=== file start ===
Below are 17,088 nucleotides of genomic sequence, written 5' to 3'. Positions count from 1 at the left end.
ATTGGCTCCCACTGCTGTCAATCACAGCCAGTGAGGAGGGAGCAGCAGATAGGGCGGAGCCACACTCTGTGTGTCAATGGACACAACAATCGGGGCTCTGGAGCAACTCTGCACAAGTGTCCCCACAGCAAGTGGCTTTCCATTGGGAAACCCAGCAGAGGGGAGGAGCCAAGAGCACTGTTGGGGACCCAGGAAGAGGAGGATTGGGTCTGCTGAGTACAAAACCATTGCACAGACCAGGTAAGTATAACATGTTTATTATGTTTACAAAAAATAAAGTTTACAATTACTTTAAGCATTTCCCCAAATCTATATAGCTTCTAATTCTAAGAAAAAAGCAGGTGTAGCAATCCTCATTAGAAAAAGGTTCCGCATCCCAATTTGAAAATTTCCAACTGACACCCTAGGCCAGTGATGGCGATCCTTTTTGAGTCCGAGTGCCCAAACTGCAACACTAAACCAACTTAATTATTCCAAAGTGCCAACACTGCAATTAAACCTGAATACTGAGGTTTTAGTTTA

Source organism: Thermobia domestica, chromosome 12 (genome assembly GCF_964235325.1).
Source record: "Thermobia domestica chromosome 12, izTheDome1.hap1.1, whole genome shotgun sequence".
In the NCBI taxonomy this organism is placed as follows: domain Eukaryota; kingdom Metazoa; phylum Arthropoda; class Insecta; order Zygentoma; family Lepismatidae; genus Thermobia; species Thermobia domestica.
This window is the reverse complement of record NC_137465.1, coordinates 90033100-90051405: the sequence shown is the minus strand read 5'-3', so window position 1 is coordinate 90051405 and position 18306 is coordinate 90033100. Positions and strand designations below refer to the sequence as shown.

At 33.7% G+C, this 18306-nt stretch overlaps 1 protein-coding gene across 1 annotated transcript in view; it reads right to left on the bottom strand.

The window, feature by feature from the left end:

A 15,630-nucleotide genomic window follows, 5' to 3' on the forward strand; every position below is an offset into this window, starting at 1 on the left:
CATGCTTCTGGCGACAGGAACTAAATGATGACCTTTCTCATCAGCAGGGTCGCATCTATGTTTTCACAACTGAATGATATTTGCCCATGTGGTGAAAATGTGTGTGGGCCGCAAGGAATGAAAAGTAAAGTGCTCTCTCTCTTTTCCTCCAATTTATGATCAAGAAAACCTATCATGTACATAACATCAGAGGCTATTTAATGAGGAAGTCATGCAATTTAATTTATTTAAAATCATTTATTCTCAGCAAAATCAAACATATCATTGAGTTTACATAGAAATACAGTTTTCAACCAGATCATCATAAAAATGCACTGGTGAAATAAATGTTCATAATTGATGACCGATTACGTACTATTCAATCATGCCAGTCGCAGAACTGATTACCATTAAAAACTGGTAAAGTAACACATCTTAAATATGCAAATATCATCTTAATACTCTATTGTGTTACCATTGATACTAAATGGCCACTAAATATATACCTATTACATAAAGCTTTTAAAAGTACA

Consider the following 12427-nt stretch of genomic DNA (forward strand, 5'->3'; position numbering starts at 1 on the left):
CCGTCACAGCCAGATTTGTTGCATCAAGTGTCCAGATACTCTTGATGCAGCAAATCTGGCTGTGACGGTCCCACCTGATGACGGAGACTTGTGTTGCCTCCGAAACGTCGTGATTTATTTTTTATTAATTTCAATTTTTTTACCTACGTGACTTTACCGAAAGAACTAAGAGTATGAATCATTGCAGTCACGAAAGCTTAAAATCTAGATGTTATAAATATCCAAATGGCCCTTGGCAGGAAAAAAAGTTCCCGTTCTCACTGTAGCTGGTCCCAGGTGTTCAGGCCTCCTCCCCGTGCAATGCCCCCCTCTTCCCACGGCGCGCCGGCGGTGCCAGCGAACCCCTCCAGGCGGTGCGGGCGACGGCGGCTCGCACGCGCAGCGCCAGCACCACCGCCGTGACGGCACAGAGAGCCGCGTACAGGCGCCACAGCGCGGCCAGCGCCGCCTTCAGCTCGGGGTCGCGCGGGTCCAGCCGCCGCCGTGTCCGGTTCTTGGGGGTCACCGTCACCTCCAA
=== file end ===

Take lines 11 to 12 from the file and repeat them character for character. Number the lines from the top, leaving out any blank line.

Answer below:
Consider the following 12427-nt stretch of genomic DNA (forward strand, 5'->3'; position numbering starts at 1 on the left):
CCGTCACAGCCAGATTTGTTGCATCAAGTGTCCAGATACTCTTGATGCAGCAAATCTGGCTGTGACGGTCCCACCTGATGACGGAGACTTGTGTTGCCTCCGAAACGTCGTGATTTATTTTTTATTAATTTCAATTTTTTTACCTACGTGACTTTACCGAAAGAACTAAGAGTATGAATCATTGCAGTCACGAAAGCTTAAAATCTAGATGTTATAAATATCCAAATGGCCCTTGGCAGGAAAAAAAGTTCCCGTTCTCACTGTAGCTGGTCCCAGGTGTTCAGGCCTCCTCCCCGTGCAATGCCCCCCTCTTCCCACGGCGCGCCGGCGGTGCCAGCGAACCCCTCCAGGCGGTGCGGGCGACGGCGGCTCGCACGCGCAGCGCCAGCACCACCGCCGTGACGGCACAGAGAGCCGCGTACAGGCGCCACAGCGCGGCCAGCGCCGCCTTCAGCTCGGGGTCGCGCGGGTCCAGCCGCCGCCGTGTCCGGTTCTTGGGGGTCACCGTCACCTCCAA